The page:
Libya Rebels Fight for Sirte as Cameron, Sarkozy Pledge Aid to New Rulers

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France's president Nicolas Sarkozy, left, National Transitional Council chairman Mustafa Abdel Jalil, center, and U.K. prime minister David Cameron join hands in Benghazi. Cameron and Sarkozy became the first foreign leaders to visit Tripoli since helping opposition forces oust Qaddafi last month.

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Photographer: Philippe Wojazer/AFP/Getty Images

France's president Nicolas Sarkozy, left, National Transitional Council chairman Mustafa Abdel Jalil, center, and U.K. prime minister David Cameron join hands in Benghazi. Cameron and Sarkozy became the first foreign leaders to visit Tripoli since helping opposition forces oust Qaddafi last month. Close

France's president Nicolas Sarkozy, left, National Transitional Council chairman Mustafa Abdel Jalil, center, and... Read More

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Libya's National Transitional Council Chairman Mustafa Abdel Jalil. Close

Libya's National Transitional Council Chairman Mustafa Abdel Jalil.

Photographer: Leon Neal/AFP/Getty Images

French President Nicolas Sarkozy, left, and U.K. Prime Minister David Cameron, right, arrive in central Tripoli. Close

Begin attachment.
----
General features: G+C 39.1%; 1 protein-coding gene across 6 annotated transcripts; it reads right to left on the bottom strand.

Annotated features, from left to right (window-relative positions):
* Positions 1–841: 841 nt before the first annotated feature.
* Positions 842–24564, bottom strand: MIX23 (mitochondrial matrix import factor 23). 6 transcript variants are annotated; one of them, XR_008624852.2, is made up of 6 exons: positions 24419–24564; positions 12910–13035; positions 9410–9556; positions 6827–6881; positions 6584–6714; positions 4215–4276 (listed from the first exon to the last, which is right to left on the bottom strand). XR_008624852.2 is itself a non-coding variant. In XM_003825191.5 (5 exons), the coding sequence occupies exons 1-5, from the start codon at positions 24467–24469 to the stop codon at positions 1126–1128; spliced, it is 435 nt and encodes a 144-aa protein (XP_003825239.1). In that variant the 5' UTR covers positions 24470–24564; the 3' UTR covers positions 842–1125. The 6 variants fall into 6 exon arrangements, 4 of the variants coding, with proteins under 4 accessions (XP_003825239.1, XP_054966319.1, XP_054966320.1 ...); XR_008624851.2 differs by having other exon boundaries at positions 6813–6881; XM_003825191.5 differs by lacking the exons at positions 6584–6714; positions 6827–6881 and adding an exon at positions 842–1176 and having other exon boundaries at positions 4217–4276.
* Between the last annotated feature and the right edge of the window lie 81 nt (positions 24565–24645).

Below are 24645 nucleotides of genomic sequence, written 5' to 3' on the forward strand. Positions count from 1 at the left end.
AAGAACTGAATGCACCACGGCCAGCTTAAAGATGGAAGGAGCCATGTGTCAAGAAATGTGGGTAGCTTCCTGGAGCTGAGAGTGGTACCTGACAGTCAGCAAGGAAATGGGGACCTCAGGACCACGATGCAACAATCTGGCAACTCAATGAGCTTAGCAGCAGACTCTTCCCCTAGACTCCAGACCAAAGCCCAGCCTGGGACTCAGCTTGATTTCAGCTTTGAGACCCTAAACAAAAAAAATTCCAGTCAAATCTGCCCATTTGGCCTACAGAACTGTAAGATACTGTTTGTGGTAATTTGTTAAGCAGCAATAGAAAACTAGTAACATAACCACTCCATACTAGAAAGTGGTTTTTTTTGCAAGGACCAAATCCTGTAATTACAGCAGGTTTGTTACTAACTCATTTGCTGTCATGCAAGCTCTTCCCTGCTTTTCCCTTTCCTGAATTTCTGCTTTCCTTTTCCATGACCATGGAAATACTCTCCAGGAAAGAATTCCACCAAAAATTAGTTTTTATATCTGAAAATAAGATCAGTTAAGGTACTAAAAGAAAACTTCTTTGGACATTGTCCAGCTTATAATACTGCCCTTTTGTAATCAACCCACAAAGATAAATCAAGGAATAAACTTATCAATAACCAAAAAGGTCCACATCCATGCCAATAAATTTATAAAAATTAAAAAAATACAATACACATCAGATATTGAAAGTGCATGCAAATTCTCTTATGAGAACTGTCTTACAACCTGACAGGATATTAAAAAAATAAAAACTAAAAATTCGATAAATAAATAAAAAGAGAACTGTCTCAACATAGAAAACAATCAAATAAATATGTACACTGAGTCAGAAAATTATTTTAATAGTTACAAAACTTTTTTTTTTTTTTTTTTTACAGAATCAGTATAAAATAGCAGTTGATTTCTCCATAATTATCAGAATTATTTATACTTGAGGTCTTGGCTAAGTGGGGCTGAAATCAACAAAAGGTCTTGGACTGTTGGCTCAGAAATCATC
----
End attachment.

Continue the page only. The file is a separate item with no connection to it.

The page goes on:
French President Nicolas Sarkozy, left, and U.K. Prime Minister David Cameron, right, arrive in central Tripoli.

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A French presidential airplane is seen on the tarmac at the Maatika airport in Tripoli. Close

A French presidential airplane is seen on the tarmac at the Maatika airport in Tripoli.

Opponents of Muammar Qaddafi battled for control of Sirte, his birthplace, as the leaders of the U.K. and France pledged aid to Libya’s new rulers during a visit to Tripoli.

The Misrata Military Council said yesterday that its fighters took control of the entrances to Sirte and began searching for officials loyal to Qaddafi. They later seized the city’s airport, Al Jazeera television reported today.

The council’s forces also entered Bani Walid today, Al Jazeera said. Sirte and Bani Walid are among the last holdout cities in Libya, where Qaddafi loyalists have been resisting calls for a peaceful handover of control.

U.K. Prime Minister David Cameron and French President Nicolas Sarkozy became the first foreign leaders to visit Tripoli since helping the rebel forces of the National Transitional Council oust Qaddafi last month. Turkish Prime Minister Recep Tayyip arrived in the capital today as part of a tour of the Arab world.

Cameron and Sarkozy said they would push at the United Nations Security Council today for the adoption of a resolution releasing more Libyan assets frozen under sanctions against Qaddafi.

“This is not finished, this is not done, this is not over; there are still parts of Libya under Qaddafi’s control,” Cameron told a joint news conference in Tripoli yesterday. “We will help you to find Qaddafi and bring him to justice.”

Leaders Cheered

Cameron and Sarkozy were cheered as they visited a Tripoli hospital in a visit televised by international broadcasters. They later addressed a crowd on Freedom Square in Benghazi, Libya’s second city and the initial center of the rebel movement. Britain is releasing 600 million pounds ($950 million) of Libyan assets, Cameron’s spokesman, Steve Field, told reporters in London.